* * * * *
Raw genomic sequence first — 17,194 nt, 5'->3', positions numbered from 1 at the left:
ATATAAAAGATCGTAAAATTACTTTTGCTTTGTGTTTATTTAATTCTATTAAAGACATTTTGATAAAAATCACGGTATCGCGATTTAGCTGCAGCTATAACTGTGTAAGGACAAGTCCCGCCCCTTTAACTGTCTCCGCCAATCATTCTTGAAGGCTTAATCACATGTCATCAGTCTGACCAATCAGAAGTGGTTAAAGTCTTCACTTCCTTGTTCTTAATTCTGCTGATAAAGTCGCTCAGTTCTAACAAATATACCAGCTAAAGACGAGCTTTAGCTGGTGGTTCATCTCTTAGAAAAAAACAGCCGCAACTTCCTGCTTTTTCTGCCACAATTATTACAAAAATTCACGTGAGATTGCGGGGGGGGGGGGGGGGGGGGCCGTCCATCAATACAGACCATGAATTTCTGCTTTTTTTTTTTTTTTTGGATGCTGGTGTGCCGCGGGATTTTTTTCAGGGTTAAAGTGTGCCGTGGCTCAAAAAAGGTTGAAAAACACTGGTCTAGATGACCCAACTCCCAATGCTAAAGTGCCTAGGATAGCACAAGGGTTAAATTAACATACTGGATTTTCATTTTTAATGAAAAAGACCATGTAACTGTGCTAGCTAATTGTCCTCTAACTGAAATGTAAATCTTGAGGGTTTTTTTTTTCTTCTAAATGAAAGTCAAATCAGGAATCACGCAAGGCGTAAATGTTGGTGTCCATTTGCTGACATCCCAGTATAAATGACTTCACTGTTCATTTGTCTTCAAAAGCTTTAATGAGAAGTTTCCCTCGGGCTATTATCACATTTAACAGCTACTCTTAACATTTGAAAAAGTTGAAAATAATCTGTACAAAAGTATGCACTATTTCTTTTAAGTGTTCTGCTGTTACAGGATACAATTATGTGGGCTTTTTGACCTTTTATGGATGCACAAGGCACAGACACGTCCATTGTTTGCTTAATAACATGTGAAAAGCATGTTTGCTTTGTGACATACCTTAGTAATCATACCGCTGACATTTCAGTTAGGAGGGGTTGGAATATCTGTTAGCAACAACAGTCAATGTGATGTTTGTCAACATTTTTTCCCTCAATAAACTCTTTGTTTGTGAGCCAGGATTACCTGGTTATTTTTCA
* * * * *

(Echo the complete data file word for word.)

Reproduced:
Raw genomic sequence first — 17,194 nt, 5'->3', positions numbered from 1 at the left:
ATATAAAAGATCGTAAAATTACTTTTGCTTTGTGTTTATTTAATTCTATTAAAGACATTTTGATAAAAATCACGGTATCGCGATTTAGCTGCAGCTATAACTGTGTAAGGACAAGTCCCGCCCCTTTAACTGTCTCCGCCAATCATTCTTGAAGGCTTAATCACATGTCATCAGTCTGACCAATCAGAAGTGGTTAAAGTCTTCACTTCCTTGTTCTTAATTCTGCTGATAAAGTCGCTCAGTTCTAACAAATATACCAGCTAAAGACGAGCTTTAGCTGGTGGTTCATCTCTTAGAAAAAAACAGCCGCAACTTCCTGCTTTTTCTGCCACAATTATTACAAAAATTCACGTGAGATTGCGGGGGGGGGGGGGGGGGGGGCCGTCCATCAATACAGACCATGAATTTCTGCTTTTTTTTTTTTTTTTGGATGCTGGTGTGCCGCGGGATTTTTTTCAGGGTTAAAGTGTGCCGTGGCTCAAAAAAGGTTGAAAAACACTGGTCTAGATGACCCAACTCCCAATGCTAAAGTGCCTAGGATAGCACAAGGGTTAAATTAACATACTGGATTTTCATTTTTAATGAAAAAGACCATGTAACTGTGCTAGCTAATTGTCCTCTAACTGAAATGTAAATCTTGAGGGTTTTTTTTTTCTTCTAAATGAAAGTCAAATCAGGAATCACGCAAGGCGTAAATGTTGGTGTCCATTTGCTGACATCCCAGTATAAATGACTTCACTGTTCATTTGTCTTCAAAAGCTTTAATGAGAAGTTTCCCTCGGGCTATTATCACATTTAACAGCTACTCTTAACATTTGAAAAAGTTGAAAATAATCTGTACAAAAGTATGCACTATTTCTTTTAAGTGTTCTGCTGTTACAGGATACAATTATGTGGGCTTTTTGACCTTTTATGGATGCACAAGGCACAGACACGTCCATTGTTTGCTTAATAACATGTGAAAAGCATGTTTGCTTTGTGACATACCTTAGTAATCATACCGCTGACATTTCAGTTAGGAGGGGTTGGAATATCTGTTAGCAACAACAGTCAATGTGATGTTTGTCAACATTTTTTCCCTCAATAAACTCTTTGTTTGTGAGCCAGGATTACCTGGTTATTTTTCA